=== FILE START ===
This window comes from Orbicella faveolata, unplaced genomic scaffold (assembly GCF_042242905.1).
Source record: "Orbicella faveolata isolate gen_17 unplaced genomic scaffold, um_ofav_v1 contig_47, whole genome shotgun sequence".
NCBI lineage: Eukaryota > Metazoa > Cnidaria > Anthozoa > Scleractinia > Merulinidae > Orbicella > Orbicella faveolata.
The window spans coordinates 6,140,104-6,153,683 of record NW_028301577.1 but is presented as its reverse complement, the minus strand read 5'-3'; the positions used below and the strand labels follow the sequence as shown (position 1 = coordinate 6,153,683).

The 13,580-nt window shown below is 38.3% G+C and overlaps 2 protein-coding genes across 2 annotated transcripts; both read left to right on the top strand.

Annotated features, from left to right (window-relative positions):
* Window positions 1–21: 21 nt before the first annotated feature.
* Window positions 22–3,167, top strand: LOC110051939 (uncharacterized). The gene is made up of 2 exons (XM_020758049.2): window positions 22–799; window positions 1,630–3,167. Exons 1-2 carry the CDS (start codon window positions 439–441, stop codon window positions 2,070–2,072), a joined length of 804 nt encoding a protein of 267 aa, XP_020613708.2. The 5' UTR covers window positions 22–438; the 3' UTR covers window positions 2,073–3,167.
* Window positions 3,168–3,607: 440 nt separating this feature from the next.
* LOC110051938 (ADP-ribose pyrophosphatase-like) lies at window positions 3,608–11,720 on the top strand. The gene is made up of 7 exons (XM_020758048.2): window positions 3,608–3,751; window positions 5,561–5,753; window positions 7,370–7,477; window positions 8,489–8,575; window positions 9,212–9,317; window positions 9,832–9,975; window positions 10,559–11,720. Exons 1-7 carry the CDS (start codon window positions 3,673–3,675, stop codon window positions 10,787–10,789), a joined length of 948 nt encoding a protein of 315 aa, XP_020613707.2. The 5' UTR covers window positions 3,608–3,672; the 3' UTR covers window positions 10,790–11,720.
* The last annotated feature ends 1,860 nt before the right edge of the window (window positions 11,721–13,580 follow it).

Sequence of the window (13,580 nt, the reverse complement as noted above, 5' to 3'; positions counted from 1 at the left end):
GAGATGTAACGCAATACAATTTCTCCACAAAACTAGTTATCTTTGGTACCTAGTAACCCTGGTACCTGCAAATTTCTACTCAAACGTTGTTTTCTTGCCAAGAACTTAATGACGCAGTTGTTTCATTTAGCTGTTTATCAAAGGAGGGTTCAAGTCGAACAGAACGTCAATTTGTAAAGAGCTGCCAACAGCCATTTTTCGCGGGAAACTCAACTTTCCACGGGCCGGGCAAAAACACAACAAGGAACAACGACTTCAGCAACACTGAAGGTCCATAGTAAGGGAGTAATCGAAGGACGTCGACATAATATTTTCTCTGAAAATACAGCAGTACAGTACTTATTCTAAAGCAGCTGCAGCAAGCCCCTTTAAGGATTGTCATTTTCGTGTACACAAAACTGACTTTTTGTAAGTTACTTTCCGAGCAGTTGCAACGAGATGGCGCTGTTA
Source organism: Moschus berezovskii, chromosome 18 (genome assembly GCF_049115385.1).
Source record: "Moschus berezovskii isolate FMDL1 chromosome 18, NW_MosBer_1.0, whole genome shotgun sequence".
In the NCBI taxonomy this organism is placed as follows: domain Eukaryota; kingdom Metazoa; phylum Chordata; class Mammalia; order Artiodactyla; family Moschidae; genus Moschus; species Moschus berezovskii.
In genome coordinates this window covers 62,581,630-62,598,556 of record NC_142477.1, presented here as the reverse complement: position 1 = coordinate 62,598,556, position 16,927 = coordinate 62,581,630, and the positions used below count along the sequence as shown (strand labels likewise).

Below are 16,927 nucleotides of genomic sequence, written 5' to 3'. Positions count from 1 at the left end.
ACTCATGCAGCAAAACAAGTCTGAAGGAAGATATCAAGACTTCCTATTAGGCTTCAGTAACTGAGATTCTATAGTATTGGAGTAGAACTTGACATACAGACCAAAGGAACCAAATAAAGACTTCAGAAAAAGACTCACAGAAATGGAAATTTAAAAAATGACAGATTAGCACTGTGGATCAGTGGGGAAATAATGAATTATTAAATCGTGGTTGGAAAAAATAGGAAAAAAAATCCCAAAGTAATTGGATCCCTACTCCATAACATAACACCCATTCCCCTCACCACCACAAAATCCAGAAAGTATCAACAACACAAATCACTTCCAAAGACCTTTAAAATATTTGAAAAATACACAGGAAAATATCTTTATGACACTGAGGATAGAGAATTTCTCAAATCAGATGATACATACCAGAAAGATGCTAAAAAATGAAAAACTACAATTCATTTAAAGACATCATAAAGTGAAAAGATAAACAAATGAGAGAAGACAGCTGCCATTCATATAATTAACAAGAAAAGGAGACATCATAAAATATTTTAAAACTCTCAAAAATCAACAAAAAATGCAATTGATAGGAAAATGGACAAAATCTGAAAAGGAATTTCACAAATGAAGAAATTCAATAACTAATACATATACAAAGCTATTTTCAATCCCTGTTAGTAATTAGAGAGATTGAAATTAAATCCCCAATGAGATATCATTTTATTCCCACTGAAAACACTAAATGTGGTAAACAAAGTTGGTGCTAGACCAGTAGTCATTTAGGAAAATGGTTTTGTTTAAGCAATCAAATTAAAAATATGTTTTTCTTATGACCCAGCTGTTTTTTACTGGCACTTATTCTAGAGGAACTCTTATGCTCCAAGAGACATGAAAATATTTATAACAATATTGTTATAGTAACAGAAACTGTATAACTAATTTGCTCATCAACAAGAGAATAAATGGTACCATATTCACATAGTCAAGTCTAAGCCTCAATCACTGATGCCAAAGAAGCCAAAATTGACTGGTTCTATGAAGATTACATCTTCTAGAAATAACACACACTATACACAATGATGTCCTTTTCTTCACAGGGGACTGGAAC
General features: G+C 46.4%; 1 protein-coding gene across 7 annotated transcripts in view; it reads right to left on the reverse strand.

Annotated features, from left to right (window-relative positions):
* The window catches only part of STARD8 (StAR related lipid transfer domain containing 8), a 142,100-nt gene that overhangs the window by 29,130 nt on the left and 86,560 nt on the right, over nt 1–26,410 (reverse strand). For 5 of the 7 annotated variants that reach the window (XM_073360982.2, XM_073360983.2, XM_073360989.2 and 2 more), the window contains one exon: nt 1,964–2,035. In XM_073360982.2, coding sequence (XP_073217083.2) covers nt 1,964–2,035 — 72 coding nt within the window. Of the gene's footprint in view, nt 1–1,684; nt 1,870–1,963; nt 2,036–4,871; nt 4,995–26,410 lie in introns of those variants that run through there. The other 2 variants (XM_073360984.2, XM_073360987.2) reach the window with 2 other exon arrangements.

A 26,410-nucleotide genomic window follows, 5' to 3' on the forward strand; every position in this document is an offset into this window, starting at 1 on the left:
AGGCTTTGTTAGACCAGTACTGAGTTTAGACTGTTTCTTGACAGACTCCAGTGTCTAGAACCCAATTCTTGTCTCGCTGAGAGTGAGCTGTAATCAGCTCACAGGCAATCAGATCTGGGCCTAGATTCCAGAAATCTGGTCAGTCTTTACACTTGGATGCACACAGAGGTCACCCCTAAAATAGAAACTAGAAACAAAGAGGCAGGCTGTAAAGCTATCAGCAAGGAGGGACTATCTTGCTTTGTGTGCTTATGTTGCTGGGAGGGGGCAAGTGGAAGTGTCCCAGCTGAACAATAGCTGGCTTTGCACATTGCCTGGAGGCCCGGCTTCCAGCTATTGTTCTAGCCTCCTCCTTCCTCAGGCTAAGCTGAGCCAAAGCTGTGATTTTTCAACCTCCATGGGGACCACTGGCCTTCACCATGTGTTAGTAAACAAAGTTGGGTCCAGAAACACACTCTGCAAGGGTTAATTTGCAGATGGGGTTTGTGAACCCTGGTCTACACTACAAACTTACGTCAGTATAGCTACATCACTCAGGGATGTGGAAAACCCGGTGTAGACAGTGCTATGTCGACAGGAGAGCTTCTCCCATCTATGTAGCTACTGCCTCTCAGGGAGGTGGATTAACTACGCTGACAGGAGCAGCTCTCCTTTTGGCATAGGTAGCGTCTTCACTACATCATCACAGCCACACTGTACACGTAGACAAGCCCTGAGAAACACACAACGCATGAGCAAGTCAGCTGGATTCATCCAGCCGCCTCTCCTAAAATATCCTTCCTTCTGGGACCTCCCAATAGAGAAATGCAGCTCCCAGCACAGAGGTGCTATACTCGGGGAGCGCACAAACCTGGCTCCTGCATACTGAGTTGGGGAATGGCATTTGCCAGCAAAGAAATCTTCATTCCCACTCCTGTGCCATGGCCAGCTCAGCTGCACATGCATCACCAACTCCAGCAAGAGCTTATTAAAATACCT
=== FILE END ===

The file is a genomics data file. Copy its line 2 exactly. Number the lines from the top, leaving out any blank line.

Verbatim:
Source record: "Orbicella faveolata isolate gen_17 unplaced genomic scaffold, um_ofav_v1 contig_47, whole genome shotgun sequence".